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A Chat with Christina Nicole

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All day today one of our lovely makers, Christina Nicole is taking over our Instagramto share her jewelry making process (new Spring hairpins and other new beauties for us!) and give us a glimpse into her world of making and gardening in the North Carolina countryside.

Your motto is “WE ARE MADE TO CONQUER MOUNTAINS” When did you first attach yourself to this phrase? Our trademarked slogan organically grew from where we have been in life this last year. It came to me one day during prayer and meditation in the woods, where most mornings are spent around here. I felt like it was given to me, it inspired me and all I wanted to do was share it. We all have struggles and little mountains to climb every day, we need continual reminding that we’re created to conquer, not to cave.


Much of your jewelry is inspired by the natural landscape of North Carolina. Is there anything specific inspiring you this Spring? This year we’ve spent a wonderful amount of time in the woods, as it should be- and that’s where my point of view comes from. A take on the organic world I regularly come across but in a fresh, modern yet minimal way.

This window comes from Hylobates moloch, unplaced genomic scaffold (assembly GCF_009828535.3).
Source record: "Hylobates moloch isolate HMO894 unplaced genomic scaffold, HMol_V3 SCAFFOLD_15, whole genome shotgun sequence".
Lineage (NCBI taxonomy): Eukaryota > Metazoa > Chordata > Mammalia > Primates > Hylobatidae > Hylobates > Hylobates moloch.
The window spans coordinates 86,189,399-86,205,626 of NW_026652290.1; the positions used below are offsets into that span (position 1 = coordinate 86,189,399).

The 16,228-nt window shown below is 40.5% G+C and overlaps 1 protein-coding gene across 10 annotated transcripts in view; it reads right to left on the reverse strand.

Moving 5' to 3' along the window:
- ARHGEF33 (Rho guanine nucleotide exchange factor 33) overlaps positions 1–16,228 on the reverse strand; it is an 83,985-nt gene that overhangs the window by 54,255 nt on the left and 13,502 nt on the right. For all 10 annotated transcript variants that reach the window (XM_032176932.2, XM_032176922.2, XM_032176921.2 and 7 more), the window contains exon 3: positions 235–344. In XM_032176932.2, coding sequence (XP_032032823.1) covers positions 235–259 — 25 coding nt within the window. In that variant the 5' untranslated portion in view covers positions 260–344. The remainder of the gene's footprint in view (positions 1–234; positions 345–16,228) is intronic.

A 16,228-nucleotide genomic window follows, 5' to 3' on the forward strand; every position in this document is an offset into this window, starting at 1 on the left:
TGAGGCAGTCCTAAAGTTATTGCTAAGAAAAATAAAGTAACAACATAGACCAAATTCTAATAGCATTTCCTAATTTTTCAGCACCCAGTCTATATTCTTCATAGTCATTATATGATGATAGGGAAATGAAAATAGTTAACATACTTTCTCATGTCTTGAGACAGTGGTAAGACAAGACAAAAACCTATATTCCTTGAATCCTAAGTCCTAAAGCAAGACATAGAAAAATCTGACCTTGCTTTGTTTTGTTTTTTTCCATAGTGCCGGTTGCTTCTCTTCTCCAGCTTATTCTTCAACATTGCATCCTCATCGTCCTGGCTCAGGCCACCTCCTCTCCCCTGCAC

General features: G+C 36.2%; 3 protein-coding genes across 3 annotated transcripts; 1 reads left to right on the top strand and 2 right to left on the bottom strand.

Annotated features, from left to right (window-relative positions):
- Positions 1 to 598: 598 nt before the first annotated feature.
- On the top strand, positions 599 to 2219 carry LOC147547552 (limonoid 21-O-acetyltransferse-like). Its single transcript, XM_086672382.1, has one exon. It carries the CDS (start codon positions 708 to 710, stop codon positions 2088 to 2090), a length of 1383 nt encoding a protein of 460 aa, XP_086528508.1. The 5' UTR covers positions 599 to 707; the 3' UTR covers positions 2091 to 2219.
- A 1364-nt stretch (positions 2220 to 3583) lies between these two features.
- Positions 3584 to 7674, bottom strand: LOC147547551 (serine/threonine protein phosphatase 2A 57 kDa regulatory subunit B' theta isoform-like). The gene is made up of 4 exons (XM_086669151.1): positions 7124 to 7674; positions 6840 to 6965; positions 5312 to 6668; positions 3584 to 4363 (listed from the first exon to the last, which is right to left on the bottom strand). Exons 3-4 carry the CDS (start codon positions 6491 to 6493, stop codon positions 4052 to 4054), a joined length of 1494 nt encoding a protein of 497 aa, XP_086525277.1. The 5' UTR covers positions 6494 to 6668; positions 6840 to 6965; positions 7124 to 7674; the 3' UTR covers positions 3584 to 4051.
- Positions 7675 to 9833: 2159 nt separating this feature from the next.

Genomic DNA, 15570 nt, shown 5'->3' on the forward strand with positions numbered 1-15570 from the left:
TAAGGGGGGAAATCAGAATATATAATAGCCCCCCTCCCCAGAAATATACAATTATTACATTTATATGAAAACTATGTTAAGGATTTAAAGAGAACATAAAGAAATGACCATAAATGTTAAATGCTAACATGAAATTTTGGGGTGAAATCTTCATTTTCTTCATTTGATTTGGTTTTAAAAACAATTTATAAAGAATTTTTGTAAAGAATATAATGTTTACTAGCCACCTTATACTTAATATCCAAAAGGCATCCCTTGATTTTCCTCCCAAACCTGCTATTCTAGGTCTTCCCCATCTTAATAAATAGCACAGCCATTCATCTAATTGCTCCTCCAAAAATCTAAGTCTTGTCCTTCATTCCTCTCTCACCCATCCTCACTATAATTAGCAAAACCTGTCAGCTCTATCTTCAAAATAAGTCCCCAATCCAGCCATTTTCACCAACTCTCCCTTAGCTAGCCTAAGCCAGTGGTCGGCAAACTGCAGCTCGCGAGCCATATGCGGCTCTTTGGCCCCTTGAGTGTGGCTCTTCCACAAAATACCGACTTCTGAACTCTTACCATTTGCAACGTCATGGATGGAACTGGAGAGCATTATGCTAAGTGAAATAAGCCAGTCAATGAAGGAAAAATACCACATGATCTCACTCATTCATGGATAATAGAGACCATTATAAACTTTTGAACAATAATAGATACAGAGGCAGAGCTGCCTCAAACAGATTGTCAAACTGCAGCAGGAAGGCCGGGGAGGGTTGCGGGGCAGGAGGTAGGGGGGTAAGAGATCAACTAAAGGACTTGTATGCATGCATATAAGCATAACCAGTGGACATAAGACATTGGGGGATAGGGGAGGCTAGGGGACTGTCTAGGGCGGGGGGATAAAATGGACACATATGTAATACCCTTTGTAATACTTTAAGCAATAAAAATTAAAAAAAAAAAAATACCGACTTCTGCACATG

Tell us about your organic gardening. How has growing your own food altered the way you relate to the land around you? We as beings reflect the world around us. We reflect the people we surround ourselves with, we reflect what we watch, read and think. That transpires to everyday life, trickling all the way down to what is on our dinner table. We believe you are what you eat. For our family, we want to know where our food comes from, how it was prepared and how it lived. But we also desire to be accountable for our food. So for our family, that means we want to be self sufficient and grow our own food. We want to curate the land around us with natural materials that benefit the land in years to come, not just the immediate. We want to watch seeds become seedlings and blossom into banana peppers. Understand how vital the bees are to ensuring the cucumbers and watermelon come in each season. And going out of our way to curate an environment where all those elements coexist like they were meant to. Sure it’s inconvenient, it’s time consuming and exhausting, sweaty work… but I can’t imagine not doing it. It almost always leaves a smirk or smile on my face. When you grow your own food, it adds a dimension to you life that didn’t exist prior. It’s so complexly simple, I just want to learn as much as I can.